Ski touring up the hill can be as inspirational as going down. It's time to enjoy earning those turns...

You're walking up deep powder on your skis or splitboard with skins (or snowshoes) and you're breathing hard. You are generating heat, in fact overheating so you have to remove your jacket, your leather gloves. Your ABS bag with shovel, probes, water, energy bar – and now your jacket – is a weight on your shoulders. Even heavier if you are carrying your board, as well.

In front, your mate is pulling away from you. You need to speed up. It's becoming a race, a fitness competition with those you are touring with. A macho uphill slog to get up there first and take off the skins or snowshoes, put on your jacket, grab a snack - and race down the powder.

ski touring

This is touring, the sweat and the tears, that is all about reaching your personal and literal summit before you can float down and enjoy the stuff of dreams. The saying is 'you earn your turns', those snaking powder lines, carving your mark in the virgin whiteness.>

But wait. 

What about those uphill tracks? Do you ever turn around and marvel at the cool curves through the mountain, the tracing line of your route, how far you have come? Do you even take in the beauty of the scenery around unscarred by ski lifts, restaurants and people other than to assess how much higher, further you have yet to travel?

ski touring Norway

In Lithographica, the ejournal created by Arc'teryx, a recent feature, The Uptrack, is a eulogy to the going up process of touring the backcountry: 'With advances in technology, pressures on time, and the rise of weekend backcounry experts, the uptrack has become an art form that bears some reflection.'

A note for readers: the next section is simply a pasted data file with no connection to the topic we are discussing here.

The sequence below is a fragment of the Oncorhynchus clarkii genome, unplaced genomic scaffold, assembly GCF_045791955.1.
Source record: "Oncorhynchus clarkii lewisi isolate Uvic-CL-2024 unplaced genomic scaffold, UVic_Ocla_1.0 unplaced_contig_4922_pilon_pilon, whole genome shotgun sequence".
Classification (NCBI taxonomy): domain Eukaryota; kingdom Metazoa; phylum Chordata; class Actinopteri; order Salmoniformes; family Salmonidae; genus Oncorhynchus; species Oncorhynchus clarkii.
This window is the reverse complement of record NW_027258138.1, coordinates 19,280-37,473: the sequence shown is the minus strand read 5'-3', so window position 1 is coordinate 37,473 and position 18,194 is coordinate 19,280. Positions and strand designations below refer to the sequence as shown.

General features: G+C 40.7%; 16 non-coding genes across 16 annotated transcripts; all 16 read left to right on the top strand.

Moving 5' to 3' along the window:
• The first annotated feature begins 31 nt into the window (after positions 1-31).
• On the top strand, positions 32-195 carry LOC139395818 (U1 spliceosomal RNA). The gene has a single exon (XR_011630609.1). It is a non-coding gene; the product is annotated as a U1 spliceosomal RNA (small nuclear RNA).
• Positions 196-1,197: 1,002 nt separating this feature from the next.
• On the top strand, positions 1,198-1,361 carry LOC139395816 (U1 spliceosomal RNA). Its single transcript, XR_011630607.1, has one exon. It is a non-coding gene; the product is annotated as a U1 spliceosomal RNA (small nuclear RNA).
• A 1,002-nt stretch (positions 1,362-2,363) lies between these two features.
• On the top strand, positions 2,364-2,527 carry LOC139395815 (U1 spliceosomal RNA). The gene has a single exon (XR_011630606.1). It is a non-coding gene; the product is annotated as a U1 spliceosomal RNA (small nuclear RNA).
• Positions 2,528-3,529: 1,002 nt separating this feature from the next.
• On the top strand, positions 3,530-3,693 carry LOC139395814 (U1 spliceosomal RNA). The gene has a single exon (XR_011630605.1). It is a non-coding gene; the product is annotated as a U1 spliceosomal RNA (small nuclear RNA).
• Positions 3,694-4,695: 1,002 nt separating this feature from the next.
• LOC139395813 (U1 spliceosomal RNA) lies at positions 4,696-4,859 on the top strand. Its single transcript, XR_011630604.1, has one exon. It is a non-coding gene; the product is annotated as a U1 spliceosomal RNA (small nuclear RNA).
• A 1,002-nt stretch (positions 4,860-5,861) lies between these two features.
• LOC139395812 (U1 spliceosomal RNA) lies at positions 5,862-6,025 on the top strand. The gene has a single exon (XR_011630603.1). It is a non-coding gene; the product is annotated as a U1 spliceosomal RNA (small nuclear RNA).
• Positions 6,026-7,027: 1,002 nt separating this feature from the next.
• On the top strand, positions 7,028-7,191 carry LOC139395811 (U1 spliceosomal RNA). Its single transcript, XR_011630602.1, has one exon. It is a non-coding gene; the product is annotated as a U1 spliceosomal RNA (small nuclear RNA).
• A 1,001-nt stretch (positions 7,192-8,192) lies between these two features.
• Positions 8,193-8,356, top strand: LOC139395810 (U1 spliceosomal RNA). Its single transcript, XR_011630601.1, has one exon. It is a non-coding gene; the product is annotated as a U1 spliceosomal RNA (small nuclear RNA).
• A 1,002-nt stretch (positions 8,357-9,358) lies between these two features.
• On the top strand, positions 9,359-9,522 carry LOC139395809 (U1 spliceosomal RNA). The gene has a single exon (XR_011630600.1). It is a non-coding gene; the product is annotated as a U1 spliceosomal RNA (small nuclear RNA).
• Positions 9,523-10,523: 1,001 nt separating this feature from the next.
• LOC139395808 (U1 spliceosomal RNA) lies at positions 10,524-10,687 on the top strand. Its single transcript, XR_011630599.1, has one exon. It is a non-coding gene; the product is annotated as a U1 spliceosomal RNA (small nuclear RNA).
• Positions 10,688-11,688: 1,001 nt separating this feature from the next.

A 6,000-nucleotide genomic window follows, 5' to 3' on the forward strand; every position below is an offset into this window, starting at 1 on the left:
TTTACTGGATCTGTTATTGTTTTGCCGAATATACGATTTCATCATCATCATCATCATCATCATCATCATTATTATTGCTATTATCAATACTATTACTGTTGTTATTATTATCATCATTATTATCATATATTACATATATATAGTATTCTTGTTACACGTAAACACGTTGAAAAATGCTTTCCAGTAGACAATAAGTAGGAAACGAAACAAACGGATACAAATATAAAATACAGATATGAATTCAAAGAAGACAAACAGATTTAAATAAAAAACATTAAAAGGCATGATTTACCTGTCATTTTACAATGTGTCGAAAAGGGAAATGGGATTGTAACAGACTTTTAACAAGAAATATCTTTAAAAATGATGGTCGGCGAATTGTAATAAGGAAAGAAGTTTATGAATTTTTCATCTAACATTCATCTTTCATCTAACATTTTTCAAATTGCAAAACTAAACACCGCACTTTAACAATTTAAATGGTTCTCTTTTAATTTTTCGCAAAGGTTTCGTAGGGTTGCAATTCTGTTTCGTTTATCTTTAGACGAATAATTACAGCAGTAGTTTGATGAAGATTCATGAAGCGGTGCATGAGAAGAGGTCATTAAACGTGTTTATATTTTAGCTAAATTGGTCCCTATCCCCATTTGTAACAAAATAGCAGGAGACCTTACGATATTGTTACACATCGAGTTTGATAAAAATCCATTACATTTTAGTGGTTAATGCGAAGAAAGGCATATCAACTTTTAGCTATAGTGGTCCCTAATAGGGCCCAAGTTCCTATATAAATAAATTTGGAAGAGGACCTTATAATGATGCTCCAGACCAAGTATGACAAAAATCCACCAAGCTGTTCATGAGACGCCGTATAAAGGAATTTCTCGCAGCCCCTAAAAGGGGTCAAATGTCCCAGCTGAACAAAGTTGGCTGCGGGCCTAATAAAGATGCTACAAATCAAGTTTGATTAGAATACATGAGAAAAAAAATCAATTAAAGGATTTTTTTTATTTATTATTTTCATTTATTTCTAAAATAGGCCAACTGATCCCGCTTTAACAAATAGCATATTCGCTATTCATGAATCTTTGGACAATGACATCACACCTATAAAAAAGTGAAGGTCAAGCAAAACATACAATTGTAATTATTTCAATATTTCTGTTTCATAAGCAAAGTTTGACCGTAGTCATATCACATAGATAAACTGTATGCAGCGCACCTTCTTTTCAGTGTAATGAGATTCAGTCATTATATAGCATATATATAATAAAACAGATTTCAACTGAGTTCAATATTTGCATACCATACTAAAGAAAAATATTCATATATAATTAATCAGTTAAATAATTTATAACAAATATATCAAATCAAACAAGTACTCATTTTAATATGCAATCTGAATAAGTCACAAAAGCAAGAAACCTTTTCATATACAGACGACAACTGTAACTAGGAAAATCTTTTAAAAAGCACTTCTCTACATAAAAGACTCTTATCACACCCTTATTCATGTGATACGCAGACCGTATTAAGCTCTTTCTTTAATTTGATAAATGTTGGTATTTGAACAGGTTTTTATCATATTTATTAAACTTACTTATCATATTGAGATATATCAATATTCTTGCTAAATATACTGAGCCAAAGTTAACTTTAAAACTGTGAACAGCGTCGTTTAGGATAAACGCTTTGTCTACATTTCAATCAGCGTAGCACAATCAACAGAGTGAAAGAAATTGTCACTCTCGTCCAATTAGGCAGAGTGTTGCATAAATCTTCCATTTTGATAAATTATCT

Yes, going up is an art, a form of riding that needs to be savoured as much as the going down. And, let's face it, you do have longer to appreciate it.  

ski touring

The technically creative part is in selecting the best route for optimum elevation via skis or snowshoes, and recognising the underlying danger of potential avalanches caused by gradient, angle and snow conditions. There's also the greater art on skis or splitboard of kick turning on steeper slopes, creating the sharp zigzag scarring on the mountain palette  – and also the staccato bullet etchings of crampons strafed on icy surfaces.

Working with the terrain to reach new heights captures the essence of  backcountry touring and the beauty of going up is the perfect foil to the excitement of going down.

Earn the thrill of those fleeting downhill powder turns – but, also, when you are back in the office or at home, you know you'll yearn for those achingly beautiful up lines, as well.